But as for ranking the rattlings? "I don't really know. As long as they're going to the ground, they are all my favorite!"

The downside to Whitley's headhunting reputation is he gets a little less margin from the men in stripes. And Whitley has drawn some flags worth flinging, he'll admit. It has made 2012 something of a challenge with the tighter rules on taking out a ‘defenseless player'. Whitley said it is harder going after, say, a receiver in the air now. Or staying below helmet-level after the ball-carrier has ducked the head in advance of pending collisions. All Whitley can do is stick to his training and not let the rules intimidate him from doing the job.

"I just go and hope they don't throw a flag!"

But he does welcome having footballs thrown his direction. Without giving away any of his run-support assignments, Whitely finds Mississippi State's gameplans this season so-far to allow him more room to roam.

"Because I get to play more deep coverage. And in man I get to just run around in there." That must make receivers feel really comfortable running middle routes now, reckon? Yet with pick-off artists John Banks and Darius Slay covering the corners, and now converted CB Corey Broomfield working at strong safety, opponents have to throw the ball somewhere and take their chances. By the way, Whitley enjoys his new-for-'12 comrade, the ebullient Broomfield.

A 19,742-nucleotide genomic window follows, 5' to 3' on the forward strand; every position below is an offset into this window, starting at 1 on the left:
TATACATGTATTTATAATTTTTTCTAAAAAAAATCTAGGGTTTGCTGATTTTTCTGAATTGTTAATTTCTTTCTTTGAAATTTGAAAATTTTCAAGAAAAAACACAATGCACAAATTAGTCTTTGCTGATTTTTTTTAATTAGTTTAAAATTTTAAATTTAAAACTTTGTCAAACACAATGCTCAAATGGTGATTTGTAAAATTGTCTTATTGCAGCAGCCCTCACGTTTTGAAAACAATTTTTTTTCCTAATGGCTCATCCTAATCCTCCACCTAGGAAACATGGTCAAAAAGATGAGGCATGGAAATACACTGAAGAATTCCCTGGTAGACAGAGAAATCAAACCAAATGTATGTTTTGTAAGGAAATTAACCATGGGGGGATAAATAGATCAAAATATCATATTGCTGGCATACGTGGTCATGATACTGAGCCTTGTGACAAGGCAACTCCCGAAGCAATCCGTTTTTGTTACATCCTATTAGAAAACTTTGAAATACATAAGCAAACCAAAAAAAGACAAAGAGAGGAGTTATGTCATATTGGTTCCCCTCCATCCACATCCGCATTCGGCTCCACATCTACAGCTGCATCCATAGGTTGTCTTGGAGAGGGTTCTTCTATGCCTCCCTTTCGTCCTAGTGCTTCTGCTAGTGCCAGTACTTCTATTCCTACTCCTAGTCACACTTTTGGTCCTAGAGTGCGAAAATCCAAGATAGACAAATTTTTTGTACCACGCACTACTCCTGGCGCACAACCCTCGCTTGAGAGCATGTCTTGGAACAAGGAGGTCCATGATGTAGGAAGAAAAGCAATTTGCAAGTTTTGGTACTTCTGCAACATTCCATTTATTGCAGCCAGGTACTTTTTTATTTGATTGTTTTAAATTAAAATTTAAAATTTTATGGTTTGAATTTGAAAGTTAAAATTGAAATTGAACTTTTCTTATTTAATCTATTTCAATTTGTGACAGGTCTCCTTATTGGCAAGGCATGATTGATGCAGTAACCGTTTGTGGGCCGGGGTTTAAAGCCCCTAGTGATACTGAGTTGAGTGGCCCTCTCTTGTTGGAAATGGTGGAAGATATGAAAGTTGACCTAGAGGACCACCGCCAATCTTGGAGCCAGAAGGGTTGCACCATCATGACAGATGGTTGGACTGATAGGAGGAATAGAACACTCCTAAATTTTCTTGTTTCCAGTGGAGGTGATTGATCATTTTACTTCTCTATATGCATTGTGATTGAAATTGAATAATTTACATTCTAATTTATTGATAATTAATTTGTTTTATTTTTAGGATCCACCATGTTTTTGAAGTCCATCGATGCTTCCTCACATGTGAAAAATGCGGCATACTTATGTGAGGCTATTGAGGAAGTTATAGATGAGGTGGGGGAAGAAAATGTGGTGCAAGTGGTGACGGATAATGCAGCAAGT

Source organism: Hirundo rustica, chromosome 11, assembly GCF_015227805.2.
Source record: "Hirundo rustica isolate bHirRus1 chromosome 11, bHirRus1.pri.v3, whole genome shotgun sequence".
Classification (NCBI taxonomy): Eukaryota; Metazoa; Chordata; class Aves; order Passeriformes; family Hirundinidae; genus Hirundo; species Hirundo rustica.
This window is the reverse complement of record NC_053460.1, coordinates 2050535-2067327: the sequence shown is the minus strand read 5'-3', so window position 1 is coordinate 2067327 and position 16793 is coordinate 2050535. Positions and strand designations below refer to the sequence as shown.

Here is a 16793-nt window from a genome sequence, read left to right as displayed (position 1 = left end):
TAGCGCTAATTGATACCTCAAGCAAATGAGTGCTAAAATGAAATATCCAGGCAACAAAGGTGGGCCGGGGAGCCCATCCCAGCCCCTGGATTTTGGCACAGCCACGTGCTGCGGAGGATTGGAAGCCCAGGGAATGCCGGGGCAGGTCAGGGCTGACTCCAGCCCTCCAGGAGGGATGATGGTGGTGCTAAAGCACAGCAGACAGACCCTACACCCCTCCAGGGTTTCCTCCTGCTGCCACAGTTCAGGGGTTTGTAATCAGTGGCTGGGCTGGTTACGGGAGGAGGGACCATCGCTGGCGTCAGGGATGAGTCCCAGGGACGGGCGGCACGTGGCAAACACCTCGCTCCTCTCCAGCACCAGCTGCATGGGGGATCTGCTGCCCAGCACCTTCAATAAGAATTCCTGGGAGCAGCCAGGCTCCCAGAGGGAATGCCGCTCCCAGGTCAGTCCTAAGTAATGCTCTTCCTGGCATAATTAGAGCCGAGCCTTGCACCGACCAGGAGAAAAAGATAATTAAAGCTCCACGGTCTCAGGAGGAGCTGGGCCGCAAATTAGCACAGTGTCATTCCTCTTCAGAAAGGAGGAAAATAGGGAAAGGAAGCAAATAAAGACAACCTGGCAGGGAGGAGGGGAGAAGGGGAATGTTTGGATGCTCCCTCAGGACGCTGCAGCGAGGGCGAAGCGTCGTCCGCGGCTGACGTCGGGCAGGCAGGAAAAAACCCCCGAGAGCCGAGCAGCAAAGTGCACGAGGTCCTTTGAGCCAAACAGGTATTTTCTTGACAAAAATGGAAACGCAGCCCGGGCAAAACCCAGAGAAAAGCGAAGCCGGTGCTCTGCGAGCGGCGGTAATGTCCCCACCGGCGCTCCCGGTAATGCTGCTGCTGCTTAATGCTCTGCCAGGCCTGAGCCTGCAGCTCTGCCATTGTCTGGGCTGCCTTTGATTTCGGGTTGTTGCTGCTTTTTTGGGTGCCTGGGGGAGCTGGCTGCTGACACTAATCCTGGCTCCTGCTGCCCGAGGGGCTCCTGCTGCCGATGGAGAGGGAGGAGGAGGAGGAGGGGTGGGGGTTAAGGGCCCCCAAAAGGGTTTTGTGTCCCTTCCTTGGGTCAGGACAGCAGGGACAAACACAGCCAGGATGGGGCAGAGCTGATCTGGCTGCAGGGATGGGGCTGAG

"It's been fun. I've had to teach him a few things after he's been playing corner. But he's catching on quick." Without, Whitley says, losing the energy Broom is known for. And yes, the guy talks just as much at safety as he ever did at cornerback.

"Sometimes he acts like he wants to get a little nosy, and get up too close to the action! But he's getting the hang of it. I help him with really just staying deep and not looking in the backfield too much in man coverage."

To cover and hit and tackle today as if he'd never been injured is a remarkable comeback story. Of course Whitley already knew something about rehab; his senior high school season was ended on opening night by a knee injury, on the left leg. That time his return wasn't as rushed since Whitley couldn't get back before the prep schedule concluded. But he was ready to go the next August and after redshirting Whitley started 11 of 13 games in 2010 with 52 tackles and three picks.

"And there was a lot more hard work coming back from that than the knee," he said. "I realized I was back the last couple of practices of two-a-days. I felt like I was back doing what I was supposed to be doing. The coaches were just going off what I said at first. If I said I was feeling good I guess they felt good about it, too. I don't even feel it, it's pretty much good now and I don't really think about it."

No, today it's the other teams thinking about how to handle this hard-hitting and better-covering safety. In fact he admits a little surprise how skilled he's become harassing receivers, especially with the man-on-man assignments State assigns. Just don't get any idea Whitley is going to become a stay-back safety.

"I can still bring the pain!"